Most retailers are acutely aware: November and December have nearly twice the revenue potential as any other month, and the momentum only continues to grow. According to research from the National Retail Federation (NRF) Holiday Headquarters, consumer spending is up 3.4% this year, and for the first time in survey history, consumers ranked online shopping as their go-to holiday shopping destination, ahead of traditional brick-and-mortar retail stores.
So, what exactly is driving purchases during this year’s holiday season? It’s all about the deals! According to the survey, more than half (73%) of consumers ranked sales and price discounts as the top factors in deciding where to shop this year, making Black Friday and Cyber Monday two of the most anticipated holiday shopping days. However, for retailers looking to implement a promotion and increase sales during the holidays, Black Friday and Cyber Monday aren’t the only deal days.
Early holiday promotions, otherwise known as ultimate and timely flash sales, are also attracting consumers’ attention and driving interest in brands. Brands such as Haute Look by Nordstrom, Lilly Pullitzer, Kate Spade, Falabella and Rue la la have been quick to capitalize on this growing trend, offering steep discounts on limited time offers and it’s paying off – online spending is on the rise.
All consumers love a good holiday deal, but there’s nothing like an unexpected sale on merchandise that usually goes for big money. Who will show up this year? Based on our global research findings from Retail in 4 Dimensions: Understanding Consumer Behavior in an Age of Relativity, we think you will see all shopper types at different times this season.
- The Dealer emerges on Black Friday and starts early. Additional research from the NRF reported that more than 154 million shoppers hit the streets, shopped the stores and completed their shopping on the big holiday weekend in 2016. Retailers need to empower the Dealer to complete majority of their shopping in one day.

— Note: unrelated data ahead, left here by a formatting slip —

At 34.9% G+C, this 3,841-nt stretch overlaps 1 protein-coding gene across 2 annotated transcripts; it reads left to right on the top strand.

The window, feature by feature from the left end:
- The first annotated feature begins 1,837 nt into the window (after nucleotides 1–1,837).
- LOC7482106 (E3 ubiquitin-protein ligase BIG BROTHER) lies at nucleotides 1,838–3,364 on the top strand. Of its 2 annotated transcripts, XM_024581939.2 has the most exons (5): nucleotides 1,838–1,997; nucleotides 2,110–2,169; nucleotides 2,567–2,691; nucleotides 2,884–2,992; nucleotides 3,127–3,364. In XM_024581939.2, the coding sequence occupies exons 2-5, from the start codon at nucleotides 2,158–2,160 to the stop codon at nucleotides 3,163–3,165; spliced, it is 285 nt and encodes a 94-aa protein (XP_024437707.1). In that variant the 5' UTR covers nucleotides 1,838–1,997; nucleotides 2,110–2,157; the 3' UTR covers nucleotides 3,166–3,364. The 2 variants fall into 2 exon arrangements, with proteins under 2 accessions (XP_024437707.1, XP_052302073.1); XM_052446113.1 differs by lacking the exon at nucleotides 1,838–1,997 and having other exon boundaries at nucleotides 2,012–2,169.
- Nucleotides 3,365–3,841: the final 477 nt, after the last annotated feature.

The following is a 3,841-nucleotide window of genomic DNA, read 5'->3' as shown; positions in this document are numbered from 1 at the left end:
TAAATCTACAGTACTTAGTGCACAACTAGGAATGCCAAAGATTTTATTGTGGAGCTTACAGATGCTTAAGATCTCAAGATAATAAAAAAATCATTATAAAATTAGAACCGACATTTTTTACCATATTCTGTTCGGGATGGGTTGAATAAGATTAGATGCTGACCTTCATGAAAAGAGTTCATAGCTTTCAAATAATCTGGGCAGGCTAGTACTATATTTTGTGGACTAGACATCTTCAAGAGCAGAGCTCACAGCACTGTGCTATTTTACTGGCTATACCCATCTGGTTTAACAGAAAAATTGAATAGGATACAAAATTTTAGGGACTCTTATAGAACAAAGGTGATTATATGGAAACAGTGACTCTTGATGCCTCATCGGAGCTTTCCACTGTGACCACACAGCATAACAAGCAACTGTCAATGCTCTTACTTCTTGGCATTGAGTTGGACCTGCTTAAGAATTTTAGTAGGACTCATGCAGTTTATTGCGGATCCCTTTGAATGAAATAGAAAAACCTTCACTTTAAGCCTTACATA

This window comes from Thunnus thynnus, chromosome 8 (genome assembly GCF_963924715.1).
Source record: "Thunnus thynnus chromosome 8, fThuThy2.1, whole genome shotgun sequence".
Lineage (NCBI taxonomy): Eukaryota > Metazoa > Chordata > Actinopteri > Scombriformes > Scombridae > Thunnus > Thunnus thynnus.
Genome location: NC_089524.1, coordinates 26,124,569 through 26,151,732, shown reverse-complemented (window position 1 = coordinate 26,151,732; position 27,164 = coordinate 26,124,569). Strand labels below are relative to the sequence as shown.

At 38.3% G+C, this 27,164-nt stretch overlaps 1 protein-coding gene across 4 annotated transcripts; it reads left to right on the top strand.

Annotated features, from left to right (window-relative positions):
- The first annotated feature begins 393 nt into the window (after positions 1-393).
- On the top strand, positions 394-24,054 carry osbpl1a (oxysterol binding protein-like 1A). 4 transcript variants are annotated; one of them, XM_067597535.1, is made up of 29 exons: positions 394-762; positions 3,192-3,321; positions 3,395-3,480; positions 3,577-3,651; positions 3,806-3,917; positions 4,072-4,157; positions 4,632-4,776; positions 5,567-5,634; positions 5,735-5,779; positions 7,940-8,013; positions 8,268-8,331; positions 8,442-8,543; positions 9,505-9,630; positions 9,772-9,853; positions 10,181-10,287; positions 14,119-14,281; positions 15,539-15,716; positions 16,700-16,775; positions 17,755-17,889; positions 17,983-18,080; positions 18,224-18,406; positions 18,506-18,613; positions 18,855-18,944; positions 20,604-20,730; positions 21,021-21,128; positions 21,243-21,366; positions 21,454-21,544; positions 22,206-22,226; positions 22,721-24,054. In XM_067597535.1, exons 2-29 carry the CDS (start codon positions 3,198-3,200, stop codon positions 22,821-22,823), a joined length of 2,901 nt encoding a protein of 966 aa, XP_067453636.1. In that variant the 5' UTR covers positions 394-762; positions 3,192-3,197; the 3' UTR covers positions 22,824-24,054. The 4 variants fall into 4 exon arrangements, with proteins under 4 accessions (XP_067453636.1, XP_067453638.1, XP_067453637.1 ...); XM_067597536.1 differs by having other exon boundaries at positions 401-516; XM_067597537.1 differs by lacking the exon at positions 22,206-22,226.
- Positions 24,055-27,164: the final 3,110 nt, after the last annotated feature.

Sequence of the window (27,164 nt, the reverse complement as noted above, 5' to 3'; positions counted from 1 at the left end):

- The Nomad cruises the shopping centers and websites waiting for something to catch their eye. They may shop, socialize and lunch with friends and family on Black Friday later in the day. The deal is nice but not the priority. If they can, they will complete all the shopping online.
- The Player emerges on December 24. They know they will pay a premium but they ran out of time. They wanted the perfect, latest item for one person. The luxury brand caught them early with a handbag or the latest version of the hottest technology, but then they realized they had a few more gifts to buy. Price is not an issue or concern for the Player, but showing up empty handed on Christmas morning is.
All promotional events require enterprise discipline and inventory visibility to satisfy demand. Without proper preparation, the speed and volume will exaggerate the flaws and impinge on margins, preparation and personalization. Supporting a flash sale operationally, in terms of fulfilling orders and servicing customers, is not a trivial effort. For retailers looking to implement flash sale promotions of their own during this year’s holiday season, here are four key areas to consider:
- Speed Search: The consumer needs to be able to search and find merchandise quickly. Flash sales create a sense of competition to seek and find merchandise faster than other consumers. Online make sure to leverage keywords and filters, and tune your search capabilities to ensure the best performance. In store, tie between the circular, displays and inventory availability is critical. A Dealer will pre-shop and map out a plan of attack in the store.
- Volume of Choice: The assortment needs to be large enough that it is worth focusing to shop. The market basket grows but it feels like such a deal. How fast can you present the choices and render the images on your site? Are you limiting the inventory you can showcase? Unleash the chains. Make sure you can scale.
- Ease of Transaction: The checkout process should have equal speed to the search. A consumer wants to know that the inventory is reserved once it is in the cart. This is a great catalyst to close the sale. For the in-store experience, a consumer will compare the discount percentage and begin to shed and doubt purchases if the queue stalls. The store associates must be empowered with state of art technology and hardware. Promotions must be integrated to the POS and offer swift transactions.
- Marketing: Are you sending the invitation to your best customers? Take the time to segment and analyze your customer base to drive that personalized interaction. There are technology solutions available to help you scale this outreach.
Which retailers will reign supreme this holiday season? Will they recognize their customer? Do they serve them well? Only time will tell.
Jeff Warren is Vice President of Retail Strategy & Solutions Management at Oracle